MaelstromNexus 6 $0.20
josephjoseph 1 $0.20
OmnomaxTradersLLC 1 $0.23
Tabletop Game Swap 1 $0.24
Magic MTG Card
Magic MTG Card Court Hussar Magic MTG Card
Magic MTG Card

Court Hussar: I really undervalued this card during Dissensions release, and would go as far to say that it is one of the best cards in the deck. As much as I like the Arbiter, I ended up cutting him in order to fit more of this guy, and I'm glad I did. In both the above games that I won, it was Court Hussar that found the card that swung the game into my favor. Although one damage is rather limited this card is one of the better targets for equipment, with its Vigilance ability. Even Manriki-Gusari turns this guy into a 2/5, which is excellent at holding back some of the larger beaters. With a Sunforger it becomes an offensive force at 4/3, again with the ability to defend on your opponents turn.

Match 5: Josh – Playing Solar Flare
From the aggro match to the Control match I went. This was the match up I had spent the most time testing as I rightly suspected it would be the most popular at the tournament. My decks biggest strength against Solar Flare was that aside from Angel of Despair the deck had no way to destroy equipment. This generally meant that I could drop a guy, equip and swing until he was dealt with, then drop another. With even a little early damage, any of my guys with protection from black could race a dragon if they had Sunforger or Jitte.

Game 1: I'm now at table two and know that a win here means I get to take it easy for the next couple hours if I don't get paired down. I win the roll and miss dropping anything turn one. I make up for it though and play a turn two Hand of Honor. Turn four I play a Jitte and equip to the Hand, and he Wraths it away on his turn. I play Court Hussar and equip the pitchfork of doom. I think He plays something before losing the game, but the short of it is that guys and Jitte do him in.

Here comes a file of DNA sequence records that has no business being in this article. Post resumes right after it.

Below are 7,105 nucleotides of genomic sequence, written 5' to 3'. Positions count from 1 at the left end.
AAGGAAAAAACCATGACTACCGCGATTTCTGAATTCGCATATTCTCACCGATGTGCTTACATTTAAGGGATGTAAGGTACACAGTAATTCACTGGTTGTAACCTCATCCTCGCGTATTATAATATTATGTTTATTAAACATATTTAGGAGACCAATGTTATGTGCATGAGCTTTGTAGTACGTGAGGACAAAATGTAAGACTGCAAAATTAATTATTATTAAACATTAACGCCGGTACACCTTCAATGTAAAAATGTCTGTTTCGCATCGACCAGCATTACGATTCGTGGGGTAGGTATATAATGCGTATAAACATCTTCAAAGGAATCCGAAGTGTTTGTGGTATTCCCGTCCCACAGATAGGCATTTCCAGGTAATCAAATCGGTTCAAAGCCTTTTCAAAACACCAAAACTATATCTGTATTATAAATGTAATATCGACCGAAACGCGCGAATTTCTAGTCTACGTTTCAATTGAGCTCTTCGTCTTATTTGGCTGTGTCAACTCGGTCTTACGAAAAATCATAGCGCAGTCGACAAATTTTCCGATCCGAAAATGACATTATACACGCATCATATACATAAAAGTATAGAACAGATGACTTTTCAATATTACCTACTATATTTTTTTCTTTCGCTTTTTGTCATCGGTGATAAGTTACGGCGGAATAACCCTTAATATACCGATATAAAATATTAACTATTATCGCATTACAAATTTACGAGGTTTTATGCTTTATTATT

Game 2: This was a back and forth game that I thought for sure I was going to win. I get out a Hand early and get a Jitte on him. He drops an Angel of Despair to kill my Jitte. Thinking I'm all sneaky I drop a second Jitte and swing past the angel with my Pro Black guy. He then drops a second angel and wipes the smile off my face. I play a Weathered Wayfarer and he drops Miren, the Moaning Well. Due to all the life I gained from the Jitte counters the ten damage he swings for doesn't hurt as much as you'd think. On my next turn I tutor up a Ghost Quarter to kill the problematic land. He takes a minute looking over our life totals and decides to sacrifice one of the angels. The other angel eats a Devouring Light on the attack step which prompts a Wrath of God from his second main phase. I answer on my next turn with Meloku, but only get to make three tokens in response to a main phase Mortify. Isamaru and a wayfarer join the tokens and Sky Hussar begins working overtime to find some game breaking card. An opposing Court Hussar and Yosei are keeping my men at bay. I find some more beaters, but he finds Meloku who trumps them. Despite being at 22 life, it's a short few swings for Meloku and his flying army to put me away.